Our guts play host to trillions of friendly bacteria. Scientists now believe these 'friendly' bacteria not only benefit gut health and digestion, but may play a role in other aspects of health.
What are probiotics and prebiotics?
Probiotics are live bacteria and yeasts that can be taken as a supplement. They contain bacteria similar to those that inhabit the colon. Prebiotics are preparations of complex sugars that help the 'good' bacteria in probiotics to thrive.
Probiotics can be destroyed by your stomach acid or bile salts, although the strains lactobacillus and bifidobacteria have been found to be highly resistant.
Which bacteria are best?
Not all bacteria are equally effective, so you need to check that you're taking a type of prebiotic/probiotic that is backed up by high-quality research. Three strains of lactic acid-producing bacteria, which are commonly found in fermented foods, are:
- Lactobacillus acidophilus
- Bifidobacteria lactis
- Lactobacillus rhamnosus
These strains are the top three positive bacteria, which aid digestion by breaking down enzymes and other proteins found in food.
Here are some of their potential benefits:
- Aid lactose digestion: These three strains of bacteria can improve the digestion of lactose (a sugar found in milk and dairy products) and ease symptoms in those who are lactose intolerant.
- Protect against intestinal infections: When the balance of the gut is disrupted, you can suffer diarrhoea or constipation symptoms. Lactobacillus acidophilus, Bifidobacteria lactis and Lactobacillus rhamnosus can provide a protective action against the potentially harmful microbes. One review found that the strains Bifidobacteria lactis and Lactobacillus rhamnosus could help prevent acute infectious diarrhoea in children.1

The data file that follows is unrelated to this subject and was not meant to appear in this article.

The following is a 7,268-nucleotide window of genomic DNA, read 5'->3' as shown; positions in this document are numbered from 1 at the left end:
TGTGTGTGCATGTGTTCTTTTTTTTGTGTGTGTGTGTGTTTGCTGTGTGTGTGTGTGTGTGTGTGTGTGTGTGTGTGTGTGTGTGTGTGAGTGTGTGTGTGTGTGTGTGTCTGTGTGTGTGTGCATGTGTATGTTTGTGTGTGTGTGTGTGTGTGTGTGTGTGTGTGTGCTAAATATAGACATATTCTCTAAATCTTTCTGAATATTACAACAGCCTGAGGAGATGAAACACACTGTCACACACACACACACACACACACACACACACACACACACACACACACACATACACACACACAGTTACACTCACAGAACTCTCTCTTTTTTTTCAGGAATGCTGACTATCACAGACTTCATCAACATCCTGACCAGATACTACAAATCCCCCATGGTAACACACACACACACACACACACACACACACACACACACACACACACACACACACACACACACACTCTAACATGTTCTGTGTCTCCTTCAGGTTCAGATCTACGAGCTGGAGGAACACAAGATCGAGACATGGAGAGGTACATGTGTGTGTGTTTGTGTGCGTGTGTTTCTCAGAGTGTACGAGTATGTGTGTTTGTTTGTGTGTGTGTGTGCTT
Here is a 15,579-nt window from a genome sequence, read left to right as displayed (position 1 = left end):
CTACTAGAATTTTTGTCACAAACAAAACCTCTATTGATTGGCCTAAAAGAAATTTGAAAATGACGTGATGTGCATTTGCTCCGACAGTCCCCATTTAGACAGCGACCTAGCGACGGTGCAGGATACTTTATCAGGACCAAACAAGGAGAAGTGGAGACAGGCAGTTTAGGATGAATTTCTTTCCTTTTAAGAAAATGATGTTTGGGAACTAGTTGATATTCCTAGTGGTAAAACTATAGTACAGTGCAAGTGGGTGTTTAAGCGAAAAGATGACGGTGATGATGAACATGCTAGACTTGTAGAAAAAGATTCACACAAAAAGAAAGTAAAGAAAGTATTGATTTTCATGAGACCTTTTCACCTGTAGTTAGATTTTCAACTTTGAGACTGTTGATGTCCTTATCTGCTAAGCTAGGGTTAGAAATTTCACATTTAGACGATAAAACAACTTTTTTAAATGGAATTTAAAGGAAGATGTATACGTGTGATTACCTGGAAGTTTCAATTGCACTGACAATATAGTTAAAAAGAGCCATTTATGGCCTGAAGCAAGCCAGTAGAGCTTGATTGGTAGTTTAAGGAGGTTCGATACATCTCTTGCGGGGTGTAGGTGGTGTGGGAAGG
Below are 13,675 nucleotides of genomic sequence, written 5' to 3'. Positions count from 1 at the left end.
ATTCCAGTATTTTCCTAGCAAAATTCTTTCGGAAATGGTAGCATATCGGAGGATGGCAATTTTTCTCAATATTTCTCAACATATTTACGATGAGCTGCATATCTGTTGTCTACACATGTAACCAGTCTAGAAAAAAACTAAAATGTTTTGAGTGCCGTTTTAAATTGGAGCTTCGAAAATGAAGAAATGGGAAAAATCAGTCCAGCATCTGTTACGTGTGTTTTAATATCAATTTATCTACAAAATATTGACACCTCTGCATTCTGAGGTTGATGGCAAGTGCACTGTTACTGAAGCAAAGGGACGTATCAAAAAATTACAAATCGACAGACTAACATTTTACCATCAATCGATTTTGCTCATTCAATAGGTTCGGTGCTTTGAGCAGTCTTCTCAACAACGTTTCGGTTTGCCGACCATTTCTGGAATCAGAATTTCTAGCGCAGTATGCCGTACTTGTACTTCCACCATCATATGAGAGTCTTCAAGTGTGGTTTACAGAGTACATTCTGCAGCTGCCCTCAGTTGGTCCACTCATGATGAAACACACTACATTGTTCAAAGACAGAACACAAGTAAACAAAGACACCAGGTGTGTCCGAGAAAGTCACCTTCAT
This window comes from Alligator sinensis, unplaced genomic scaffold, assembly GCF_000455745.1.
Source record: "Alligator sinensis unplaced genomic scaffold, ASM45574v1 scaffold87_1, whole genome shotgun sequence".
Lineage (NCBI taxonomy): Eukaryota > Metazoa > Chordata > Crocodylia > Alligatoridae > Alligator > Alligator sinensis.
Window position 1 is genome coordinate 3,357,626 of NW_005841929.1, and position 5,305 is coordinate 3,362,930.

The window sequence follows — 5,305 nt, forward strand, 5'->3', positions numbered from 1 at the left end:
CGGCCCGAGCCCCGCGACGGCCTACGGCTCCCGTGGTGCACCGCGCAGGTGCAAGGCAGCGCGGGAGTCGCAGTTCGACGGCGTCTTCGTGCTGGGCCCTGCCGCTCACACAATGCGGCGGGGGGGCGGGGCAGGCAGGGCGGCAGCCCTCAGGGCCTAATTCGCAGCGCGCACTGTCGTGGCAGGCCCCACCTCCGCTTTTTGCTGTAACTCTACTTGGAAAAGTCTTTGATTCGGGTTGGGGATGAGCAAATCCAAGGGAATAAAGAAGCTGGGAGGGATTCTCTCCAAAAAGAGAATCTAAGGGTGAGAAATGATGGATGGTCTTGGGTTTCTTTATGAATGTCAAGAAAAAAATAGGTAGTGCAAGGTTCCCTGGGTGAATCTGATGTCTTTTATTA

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4 ways to get your gut healthy
Here's how to restore and improve your gut bacteria.
Choose foods with 'friendly' bacteria: Fermented foods, such as kefir, cottage cheese, live-bio yogurt, sauerkraut and miso, are rich sources of lactic-acid producing bacteria.
Control stress: One study, published in Brain, Behaviour and Immunity, found stress can change the balance of bacteria that naturally live in the gut, contributing to conditions, such as IBS.2
Avoid foods that disturb the balance: Sugar, caffeine, fatty and processed foods can all upset the balance of bacteria in the gut. Replace them with gut bacteria-friendly foods, which play a role in keeping the gut flora fed and nourished (they act as prebiotics feeding 'friendly' bacteria in the digestive system). These include artichokes, bananas, polenta, broccoli, blueberries, miso soup, tempeh, and beans.
Take a prebiotics/probiotics supplement: friendly bacteria help to restore the natural balance of bacteria in the gut.